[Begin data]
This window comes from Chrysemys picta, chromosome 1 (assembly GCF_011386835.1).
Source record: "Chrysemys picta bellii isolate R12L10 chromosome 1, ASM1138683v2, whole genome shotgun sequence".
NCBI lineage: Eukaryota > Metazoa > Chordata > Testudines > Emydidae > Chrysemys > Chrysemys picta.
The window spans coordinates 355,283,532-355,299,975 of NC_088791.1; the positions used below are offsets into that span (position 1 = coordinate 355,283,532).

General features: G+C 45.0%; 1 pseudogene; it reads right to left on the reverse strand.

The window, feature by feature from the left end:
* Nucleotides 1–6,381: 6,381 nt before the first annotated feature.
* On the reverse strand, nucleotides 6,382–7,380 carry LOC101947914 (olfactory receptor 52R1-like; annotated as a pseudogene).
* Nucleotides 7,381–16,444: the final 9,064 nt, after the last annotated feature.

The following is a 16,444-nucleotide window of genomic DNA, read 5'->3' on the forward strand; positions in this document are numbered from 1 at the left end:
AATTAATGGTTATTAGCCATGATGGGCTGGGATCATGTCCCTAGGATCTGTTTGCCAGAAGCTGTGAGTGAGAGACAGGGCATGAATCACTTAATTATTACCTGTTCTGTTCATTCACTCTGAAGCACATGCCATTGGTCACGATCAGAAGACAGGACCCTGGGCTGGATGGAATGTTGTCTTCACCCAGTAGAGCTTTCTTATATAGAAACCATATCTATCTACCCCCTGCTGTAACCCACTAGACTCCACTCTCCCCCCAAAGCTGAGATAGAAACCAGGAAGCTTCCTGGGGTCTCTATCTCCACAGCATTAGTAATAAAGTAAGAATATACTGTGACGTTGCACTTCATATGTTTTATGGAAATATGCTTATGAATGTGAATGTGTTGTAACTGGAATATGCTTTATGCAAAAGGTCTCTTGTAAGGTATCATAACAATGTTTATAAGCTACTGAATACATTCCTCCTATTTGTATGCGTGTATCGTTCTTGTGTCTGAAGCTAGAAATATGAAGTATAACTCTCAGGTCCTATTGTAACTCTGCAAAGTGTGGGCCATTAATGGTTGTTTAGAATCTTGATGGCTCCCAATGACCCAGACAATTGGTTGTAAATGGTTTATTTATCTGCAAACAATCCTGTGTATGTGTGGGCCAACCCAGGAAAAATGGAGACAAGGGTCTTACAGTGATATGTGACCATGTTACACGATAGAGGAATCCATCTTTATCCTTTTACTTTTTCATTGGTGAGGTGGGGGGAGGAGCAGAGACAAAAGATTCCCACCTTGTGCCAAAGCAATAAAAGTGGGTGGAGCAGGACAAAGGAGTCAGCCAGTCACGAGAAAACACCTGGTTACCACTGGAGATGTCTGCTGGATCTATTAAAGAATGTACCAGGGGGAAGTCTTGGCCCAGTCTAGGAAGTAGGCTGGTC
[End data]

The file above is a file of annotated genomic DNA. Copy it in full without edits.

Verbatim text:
This window comes from Chrysemys picta, chromosome 1 (assembly GCF_011386835.1).
Source record: "Chrysemys picta bellii isolate R12L10 chromosome 1, ASM1138683v2, whole genome shotgun sequence".
NCBI lineage: Eukaryota > Metazoa > Chordata > Testudines > Emydidae > Chrysemys > Chrysemys picta.
The window spans coordinates 355,283,532-355,299,975 of NC_088791.1; the positions used below are offsets into that span (position 1 = coordinate 355,283,532).

General features: G+C 45.0%; 1 pseudogene; it reads right to left on the reverse strand.

The window, feature by feature from the left end:
* Nucleotides 1–6,381: 6,381 nt before the first annotated feature.
* On the reverse strand, nucleotides 6,382–7,380 carry LOC101947914 (olfactory receptor 52R1-like; annotated as a pseudogene).
* Nucleotides 7,381–16,444: the final 9,064 nt, after the last annotated feature.

The following is a 16,444-nucleotide window of genomic DNA, read 5'->3' on the forward strand; positions in this document are numbered from 1 at the left end:
AATTAATGGTTATTAGCCATGATGGGCTGGGATCATGTCCCTAGGATCTGTTTGCCAGAAGCTGTGAGTGAGAGACAGGGCATGAATCACTTAATTATTACCTGTTCTGTTCATTCACTCTGAAGCACATGCCATTGGTCACGATCAGAAGACAGGACCCTGGGCTGGATGGAATGTTGTCTTCACCCAGTAGAGCTTTCTTATATAGAAACCATATCTATCTACCCCCTGCTGTAACCCACTAGACTCCACTCTCCCCCCAAAGCTGAGATAGAAACCAGGAAGCTTCCTGGGGTCTCTATCTCCACAGCATTAGTAATAAAGTAAGAATATACTGTGACGTTGCACTTCATATGTTTTATGGAAATATGCTTATGAATGTGAATGTGTTGTAACTGGAATATGCTTTATGCAAAAGGTCTCTTGTAAGGTATCATAACAATGTTTATAAGCTACTGAATACATTCCTCCTATTTGTATGCGTGTATCGTTCTTGTGTCTGAAGCTAGAAATATGAAGTATAACTCTCAGGTCCTATTGTAACTCTGCAAAGTGTGGGCCATTAATGGTTGTTTAGAATCTTGATGGCTCCCAATGACCCAGACAATTGGTTGTAAATGGTTTATTTATCTGCAAACAATCCTGTGTATGTGTGGGCCAACCCAGGAAAAATGGAGACAAGGGTCTTACAGTGATATGTGACCATGTTACACGATAGAGGAATCCATCTTTATCCTTTTACTTTTTCATTGGTGAGGTGGGGGGAGGAGCAGAGACAAAAGATTCCCACCTTGTGCCAAAGCAATAAAAGTGGGTGGAGCAGGACAAAGGAGTCAGCCAGTCACGAGAAAACACCTGGTTACCACTGGAGATGTCTGCTGGATCTATTAAAGAATGTACCAGGGGGAAGTCTTGGCCCAGTCTAGGAAGTAGGCTGGTC